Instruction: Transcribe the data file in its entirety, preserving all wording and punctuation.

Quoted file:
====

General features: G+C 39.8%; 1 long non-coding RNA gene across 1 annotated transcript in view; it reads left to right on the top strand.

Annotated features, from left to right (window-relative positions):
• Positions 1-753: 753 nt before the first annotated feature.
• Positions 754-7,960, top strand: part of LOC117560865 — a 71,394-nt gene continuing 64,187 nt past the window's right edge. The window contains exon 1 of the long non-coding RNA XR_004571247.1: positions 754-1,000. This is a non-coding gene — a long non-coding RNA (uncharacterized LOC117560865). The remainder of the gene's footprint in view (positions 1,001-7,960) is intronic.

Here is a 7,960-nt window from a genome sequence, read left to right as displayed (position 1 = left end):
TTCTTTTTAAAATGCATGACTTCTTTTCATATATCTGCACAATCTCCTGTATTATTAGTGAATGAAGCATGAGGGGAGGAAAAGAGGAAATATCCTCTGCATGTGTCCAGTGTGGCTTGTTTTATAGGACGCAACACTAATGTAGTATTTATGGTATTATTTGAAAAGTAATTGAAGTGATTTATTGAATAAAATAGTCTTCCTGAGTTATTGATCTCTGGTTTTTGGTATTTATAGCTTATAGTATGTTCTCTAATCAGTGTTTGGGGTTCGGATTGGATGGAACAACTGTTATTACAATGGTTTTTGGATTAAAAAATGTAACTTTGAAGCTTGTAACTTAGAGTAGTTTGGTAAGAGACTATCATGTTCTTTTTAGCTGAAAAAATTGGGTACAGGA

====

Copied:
General features: G+C 39.8%; 1 long non-coding RNA gene across 1 annotated transcript in view; it reads left to right on the top strand.

Annotated features, from left to right (window-relative positions):
• Positions 1-753: 753 nt before the first annotated feature.
• Positions 754-7,960, top strand: part of LOC117560865 — a 71,394-nt gene continuing 64,187 nt past the window's right edge. The window contains exon 1 of the long non-coding RNA XR_004571247.1: positions 754-1,000. This is a non-coding gene — a long non-coding RNA (uncharacterized LOC117560865). The remainder of the gene's footprint in view (positions 1,001-7,960) is intronic.

Here is a 7,960-nt window from a genome sequence, read left to right as displayed (position 1 = left end):
TTCTTTTTAAAATGCATGACTTCTTTTCATATATCTGCACAATCTCCTGTATTATTAGTGAATGAAGCATGAGGGGAGGAAAAGAGGAAATATCCTCTGCATGTGTCCAGTGTGGCTTGTTTTATAGGACGCAACACTAATGTAGTATTTATGGTATTATTTGAAAAGTAATTGAAGTGATTTATTGAATAAAATAGTCTTCCTGAGTTATTGATCTCTGGTTTTTGGTATTTATAGCTTATAGTATGTTCTCTAATCAGTGTTTGGGGTTCGGATTGGATGGAACAACTGTTATTACAATGGTTTTTGGATTAAAAAATGTAACTTTGAAGCTTGTAACTTAGAGTAGTTTGGTAAGAGACTATCATGTTCTTTTTAGCTGAAAAAATTGGGTACAGGA